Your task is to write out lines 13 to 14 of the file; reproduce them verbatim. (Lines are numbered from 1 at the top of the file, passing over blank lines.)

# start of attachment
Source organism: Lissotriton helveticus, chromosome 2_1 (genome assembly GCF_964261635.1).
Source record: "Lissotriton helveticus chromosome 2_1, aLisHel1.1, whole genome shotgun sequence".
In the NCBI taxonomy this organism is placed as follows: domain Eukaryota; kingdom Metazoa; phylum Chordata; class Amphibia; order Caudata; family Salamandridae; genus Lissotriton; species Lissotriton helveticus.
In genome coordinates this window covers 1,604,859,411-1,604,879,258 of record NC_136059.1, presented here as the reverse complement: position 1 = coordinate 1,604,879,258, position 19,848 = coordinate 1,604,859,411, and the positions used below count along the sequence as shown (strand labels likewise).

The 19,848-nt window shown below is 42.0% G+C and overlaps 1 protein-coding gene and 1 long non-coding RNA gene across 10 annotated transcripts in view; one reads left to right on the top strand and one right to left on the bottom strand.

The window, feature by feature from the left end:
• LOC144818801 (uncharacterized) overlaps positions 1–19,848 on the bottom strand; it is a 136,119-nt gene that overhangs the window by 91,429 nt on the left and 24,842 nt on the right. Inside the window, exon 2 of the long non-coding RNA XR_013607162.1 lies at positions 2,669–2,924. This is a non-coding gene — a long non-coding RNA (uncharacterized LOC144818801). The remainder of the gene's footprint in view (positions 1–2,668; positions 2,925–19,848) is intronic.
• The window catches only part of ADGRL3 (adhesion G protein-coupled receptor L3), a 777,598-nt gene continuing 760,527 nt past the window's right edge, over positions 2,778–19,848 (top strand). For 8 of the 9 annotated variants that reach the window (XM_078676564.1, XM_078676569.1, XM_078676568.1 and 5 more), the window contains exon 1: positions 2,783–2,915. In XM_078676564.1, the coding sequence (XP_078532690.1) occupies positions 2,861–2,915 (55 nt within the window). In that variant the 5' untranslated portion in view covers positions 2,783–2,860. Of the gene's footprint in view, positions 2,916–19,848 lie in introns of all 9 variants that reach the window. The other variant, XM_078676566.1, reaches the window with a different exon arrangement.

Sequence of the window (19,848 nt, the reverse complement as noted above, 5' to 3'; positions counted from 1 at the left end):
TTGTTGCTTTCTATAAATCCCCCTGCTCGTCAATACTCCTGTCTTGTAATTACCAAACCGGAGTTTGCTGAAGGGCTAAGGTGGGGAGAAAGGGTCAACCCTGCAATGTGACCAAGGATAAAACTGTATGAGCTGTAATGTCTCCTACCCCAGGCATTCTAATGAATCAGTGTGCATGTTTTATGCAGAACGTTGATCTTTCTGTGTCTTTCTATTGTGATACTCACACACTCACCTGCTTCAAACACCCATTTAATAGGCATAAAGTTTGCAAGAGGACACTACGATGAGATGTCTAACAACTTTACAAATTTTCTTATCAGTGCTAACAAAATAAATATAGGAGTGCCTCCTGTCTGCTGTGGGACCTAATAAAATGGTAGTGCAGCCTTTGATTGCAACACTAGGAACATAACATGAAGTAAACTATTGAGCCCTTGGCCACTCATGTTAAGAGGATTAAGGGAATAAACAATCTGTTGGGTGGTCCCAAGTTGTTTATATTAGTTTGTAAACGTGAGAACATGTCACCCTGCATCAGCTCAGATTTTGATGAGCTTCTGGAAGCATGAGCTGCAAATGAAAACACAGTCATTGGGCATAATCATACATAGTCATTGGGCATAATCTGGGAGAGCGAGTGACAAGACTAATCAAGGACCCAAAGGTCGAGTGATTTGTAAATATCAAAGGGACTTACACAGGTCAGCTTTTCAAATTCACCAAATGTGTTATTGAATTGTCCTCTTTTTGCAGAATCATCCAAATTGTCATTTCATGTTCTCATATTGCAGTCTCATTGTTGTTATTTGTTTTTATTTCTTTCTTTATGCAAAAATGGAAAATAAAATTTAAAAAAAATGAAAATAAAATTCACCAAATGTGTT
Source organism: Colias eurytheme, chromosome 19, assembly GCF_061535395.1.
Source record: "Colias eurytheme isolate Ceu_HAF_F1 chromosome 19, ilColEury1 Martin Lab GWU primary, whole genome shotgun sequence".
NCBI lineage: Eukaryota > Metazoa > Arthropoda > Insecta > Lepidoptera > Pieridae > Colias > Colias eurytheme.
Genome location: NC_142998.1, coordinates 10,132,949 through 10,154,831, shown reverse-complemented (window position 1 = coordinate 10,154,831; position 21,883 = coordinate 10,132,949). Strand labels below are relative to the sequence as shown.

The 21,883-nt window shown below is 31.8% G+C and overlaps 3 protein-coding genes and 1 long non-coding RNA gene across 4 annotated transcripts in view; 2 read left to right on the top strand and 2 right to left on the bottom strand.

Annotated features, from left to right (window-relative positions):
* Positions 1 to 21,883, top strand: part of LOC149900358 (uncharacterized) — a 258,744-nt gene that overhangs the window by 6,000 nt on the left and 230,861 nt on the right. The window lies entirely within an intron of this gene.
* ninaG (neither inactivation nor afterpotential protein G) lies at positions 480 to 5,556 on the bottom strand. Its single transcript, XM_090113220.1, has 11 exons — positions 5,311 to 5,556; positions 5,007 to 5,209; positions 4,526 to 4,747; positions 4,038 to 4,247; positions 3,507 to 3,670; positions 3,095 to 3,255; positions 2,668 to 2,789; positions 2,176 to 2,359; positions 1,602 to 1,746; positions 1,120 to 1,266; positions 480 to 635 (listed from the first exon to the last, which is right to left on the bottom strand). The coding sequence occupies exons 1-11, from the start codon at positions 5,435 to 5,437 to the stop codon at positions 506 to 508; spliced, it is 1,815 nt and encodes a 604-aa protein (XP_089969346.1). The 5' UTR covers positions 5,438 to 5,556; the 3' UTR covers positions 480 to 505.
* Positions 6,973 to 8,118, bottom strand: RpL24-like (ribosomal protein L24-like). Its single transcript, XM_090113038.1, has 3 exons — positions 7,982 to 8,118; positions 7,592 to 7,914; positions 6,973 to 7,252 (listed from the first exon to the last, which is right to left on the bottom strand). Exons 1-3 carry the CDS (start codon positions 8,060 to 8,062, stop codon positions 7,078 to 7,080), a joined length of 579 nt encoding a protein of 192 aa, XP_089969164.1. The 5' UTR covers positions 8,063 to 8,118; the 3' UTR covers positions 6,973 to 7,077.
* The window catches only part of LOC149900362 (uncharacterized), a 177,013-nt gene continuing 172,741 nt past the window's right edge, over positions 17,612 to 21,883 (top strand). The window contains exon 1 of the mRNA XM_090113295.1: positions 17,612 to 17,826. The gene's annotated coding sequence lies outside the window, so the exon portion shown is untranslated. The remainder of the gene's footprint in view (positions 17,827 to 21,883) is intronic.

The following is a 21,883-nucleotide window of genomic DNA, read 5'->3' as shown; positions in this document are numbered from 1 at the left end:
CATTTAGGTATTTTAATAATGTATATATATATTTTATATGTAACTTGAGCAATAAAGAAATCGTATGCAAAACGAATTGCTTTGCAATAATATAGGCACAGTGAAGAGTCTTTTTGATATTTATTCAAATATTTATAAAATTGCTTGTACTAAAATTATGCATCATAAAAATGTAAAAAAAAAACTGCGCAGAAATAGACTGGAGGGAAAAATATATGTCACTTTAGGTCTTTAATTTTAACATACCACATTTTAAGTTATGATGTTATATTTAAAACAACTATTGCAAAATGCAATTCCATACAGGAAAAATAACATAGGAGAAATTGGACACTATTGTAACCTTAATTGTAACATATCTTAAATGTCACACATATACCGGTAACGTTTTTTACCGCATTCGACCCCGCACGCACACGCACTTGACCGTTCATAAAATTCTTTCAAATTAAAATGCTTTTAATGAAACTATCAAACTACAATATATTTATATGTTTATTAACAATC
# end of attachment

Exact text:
NCBI lineage: Eukaryota > Metazoa > Arthropoda > Insecta > Lepidoptera > Pieridae > Colias > Colias eurytheme.
Genome location: NC_142998.1, coordinates 10,132,949 through 10,154,831, shown reverse-complemented (window position 1 = coordinate 10,154,831; position 21,883 = coordinate 10,132,949). Strand labels below are relative to the sequence as shown.